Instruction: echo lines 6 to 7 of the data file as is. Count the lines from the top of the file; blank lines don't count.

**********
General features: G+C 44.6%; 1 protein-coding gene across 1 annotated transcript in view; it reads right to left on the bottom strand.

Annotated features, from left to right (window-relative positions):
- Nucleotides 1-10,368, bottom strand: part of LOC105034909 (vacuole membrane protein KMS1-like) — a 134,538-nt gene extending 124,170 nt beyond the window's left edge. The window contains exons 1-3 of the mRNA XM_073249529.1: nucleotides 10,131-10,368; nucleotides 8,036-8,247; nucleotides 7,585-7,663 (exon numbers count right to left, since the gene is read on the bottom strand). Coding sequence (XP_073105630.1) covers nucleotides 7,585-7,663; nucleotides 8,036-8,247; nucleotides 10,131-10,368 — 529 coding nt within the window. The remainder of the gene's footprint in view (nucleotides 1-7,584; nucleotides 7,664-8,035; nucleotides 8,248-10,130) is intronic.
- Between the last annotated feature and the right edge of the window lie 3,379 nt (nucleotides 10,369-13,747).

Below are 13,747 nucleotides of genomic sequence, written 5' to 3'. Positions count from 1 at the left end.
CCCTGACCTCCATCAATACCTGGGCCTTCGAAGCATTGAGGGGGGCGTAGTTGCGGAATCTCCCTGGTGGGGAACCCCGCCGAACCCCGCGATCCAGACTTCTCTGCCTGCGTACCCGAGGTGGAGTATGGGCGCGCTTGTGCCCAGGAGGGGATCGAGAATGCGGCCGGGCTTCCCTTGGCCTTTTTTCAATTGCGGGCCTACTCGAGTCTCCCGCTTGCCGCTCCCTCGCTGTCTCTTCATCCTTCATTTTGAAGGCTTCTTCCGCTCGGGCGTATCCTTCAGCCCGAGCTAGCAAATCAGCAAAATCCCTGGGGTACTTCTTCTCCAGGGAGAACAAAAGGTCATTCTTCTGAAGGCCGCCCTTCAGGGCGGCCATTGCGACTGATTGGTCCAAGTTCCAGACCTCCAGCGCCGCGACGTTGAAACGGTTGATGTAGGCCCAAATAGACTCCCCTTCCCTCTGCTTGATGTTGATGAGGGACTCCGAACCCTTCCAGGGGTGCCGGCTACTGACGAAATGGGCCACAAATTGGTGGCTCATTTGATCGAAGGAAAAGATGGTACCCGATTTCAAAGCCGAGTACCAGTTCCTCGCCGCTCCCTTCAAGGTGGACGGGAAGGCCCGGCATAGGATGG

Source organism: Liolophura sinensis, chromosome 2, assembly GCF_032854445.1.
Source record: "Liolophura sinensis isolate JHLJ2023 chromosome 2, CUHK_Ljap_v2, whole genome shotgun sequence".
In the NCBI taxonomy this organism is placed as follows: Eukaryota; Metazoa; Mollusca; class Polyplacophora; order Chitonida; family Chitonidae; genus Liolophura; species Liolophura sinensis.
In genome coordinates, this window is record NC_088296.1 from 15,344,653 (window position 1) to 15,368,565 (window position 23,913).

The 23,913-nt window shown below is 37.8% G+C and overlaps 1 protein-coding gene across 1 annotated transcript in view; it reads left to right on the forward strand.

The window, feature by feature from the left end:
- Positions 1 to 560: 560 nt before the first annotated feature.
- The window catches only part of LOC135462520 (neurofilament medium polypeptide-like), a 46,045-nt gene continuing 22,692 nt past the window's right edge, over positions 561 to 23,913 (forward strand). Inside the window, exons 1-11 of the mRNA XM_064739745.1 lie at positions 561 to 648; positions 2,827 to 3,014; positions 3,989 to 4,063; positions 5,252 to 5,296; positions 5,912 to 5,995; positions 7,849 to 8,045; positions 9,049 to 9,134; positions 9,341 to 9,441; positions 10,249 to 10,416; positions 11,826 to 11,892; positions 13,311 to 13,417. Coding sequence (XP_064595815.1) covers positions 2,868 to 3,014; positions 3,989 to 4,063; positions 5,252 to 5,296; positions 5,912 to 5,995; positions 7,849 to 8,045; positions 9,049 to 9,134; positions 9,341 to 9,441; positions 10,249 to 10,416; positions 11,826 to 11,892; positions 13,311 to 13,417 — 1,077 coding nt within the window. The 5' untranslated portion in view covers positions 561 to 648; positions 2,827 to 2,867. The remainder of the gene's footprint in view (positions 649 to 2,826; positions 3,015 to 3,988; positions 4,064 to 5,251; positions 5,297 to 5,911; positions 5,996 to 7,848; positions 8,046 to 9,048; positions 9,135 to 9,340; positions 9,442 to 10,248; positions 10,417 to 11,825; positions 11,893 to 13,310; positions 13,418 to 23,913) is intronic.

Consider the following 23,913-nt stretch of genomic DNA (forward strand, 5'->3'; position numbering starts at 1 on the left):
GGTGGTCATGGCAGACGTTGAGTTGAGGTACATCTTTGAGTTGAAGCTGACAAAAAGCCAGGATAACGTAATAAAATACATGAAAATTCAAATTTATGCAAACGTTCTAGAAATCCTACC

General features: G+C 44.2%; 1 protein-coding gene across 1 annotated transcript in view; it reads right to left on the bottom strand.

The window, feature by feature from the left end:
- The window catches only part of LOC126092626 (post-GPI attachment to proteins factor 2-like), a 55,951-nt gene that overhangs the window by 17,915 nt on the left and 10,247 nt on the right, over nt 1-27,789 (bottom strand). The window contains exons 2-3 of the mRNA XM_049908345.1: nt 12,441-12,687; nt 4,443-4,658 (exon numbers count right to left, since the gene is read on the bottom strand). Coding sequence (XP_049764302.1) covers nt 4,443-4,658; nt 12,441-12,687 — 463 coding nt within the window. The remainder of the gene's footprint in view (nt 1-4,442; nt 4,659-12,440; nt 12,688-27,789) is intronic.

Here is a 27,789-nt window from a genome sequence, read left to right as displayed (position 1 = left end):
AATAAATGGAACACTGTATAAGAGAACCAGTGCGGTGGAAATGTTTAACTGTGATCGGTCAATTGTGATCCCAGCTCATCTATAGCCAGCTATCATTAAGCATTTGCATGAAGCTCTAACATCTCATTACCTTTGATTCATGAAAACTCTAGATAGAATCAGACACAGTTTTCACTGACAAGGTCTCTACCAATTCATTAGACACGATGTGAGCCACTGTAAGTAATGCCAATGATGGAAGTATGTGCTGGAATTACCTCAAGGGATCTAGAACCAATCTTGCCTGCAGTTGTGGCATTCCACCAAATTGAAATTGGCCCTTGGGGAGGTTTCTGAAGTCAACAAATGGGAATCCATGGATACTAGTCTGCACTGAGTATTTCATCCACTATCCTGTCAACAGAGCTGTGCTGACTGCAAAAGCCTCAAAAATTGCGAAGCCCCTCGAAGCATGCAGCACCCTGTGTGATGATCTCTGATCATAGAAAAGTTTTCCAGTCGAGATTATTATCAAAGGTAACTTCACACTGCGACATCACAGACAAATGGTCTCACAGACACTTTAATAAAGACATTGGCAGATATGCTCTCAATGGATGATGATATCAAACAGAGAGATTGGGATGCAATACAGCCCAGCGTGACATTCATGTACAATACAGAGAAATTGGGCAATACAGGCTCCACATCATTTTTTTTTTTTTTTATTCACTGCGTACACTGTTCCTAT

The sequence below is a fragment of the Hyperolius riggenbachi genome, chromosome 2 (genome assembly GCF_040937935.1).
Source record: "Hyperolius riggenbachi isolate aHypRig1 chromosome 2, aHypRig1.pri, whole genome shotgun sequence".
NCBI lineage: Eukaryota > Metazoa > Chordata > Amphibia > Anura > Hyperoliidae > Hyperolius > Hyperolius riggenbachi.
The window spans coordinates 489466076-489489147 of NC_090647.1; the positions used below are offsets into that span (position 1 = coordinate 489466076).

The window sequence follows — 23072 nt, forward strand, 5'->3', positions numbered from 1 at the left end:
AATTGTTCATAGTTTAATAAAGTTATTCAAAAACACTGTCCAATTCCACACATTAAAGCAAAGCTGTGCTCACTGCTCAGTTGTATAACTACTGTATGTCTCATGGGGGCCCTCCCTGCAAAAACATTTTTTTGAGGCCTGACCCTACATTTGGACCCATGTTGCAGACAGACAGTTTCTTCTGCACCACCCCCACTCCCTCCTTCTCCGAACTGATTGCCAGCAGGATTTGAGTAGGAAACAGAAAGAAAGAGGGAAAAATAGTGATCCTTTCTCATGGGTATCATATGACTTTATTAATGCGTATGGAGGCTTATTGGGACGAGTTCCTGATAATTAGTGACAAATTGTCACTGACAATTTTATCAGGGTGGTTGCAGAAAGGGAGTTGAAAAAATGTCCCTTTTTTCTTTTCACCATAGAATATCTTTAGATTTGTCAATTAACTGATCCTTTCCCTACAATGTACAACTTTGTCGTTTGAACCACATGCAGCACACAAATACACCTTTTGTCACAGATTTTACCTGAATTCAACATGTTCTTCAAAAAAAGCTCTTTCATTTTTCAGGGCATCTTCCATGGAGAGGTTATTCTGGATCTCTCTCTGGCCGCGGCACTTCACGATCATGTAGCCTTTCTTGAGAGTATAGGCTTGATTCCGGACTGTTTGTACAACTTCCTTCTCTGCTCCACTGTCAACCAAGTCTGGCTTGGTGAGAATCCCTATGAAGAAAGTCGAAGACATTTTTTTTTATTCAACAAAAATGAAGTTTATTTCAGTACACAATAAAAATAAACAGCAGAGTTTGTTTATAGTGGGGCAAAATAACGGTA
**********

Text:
CCCTGACCTCCATCAATACCTGGGCCTTCGAAGCATTGAGGGGGGCGTAGTTGCGGAATCTCCCTGGTGGGGAACCCCGCCGAACCCCGCGATCCAGACTTCTCTGCCTGCGTACCCGAGGTGGAGTATGGGCGCGCTTGTGCCCAGGAGGGGATCGAGAATGCGGCCGGGCTTCCCTTGGCCTTTTTTCAATTGCGGGCCTACTCGAGTCTCCCGCTTGCCGCTCCCTCGCTGTCTCTTCATCCTTCATTTTGAAGGCTTCTTCCGCTCGGGCGTATCCTTCAGCCCGAGCTAGCAAATCAGCAAAATCCCTGGGGTACTTCTTCTCCAGGGAGAACAAAAGGTCATTCTTCTGAAGGCCGCCCTTCAGGGCGGCCATTGCGACTGATTGGTCCAAGTTCCAGACCTCCAGCGCCGCGACGTTGAAACGGTTGATGTAGGCCCAAATAGACTCCCCTTCCCTCTGCTTGATGTTGATGAGGGACTCCGAACCCTTCCAGGGGTGCCGGCTACTGACGAAATGGGCCACAAATTGGTGGCTCATTTGATCGAAGGAAAAGATGGTACCCGATTTCAAAGCCGAGTACCAGTTCCTCGCCGCTCCCTTCAAGGTGGACGGGAAGGCCCGGCATAGGATGG

Source organism: Liolophura sinensis, chromosome 2, assembly GCF_032854445.1.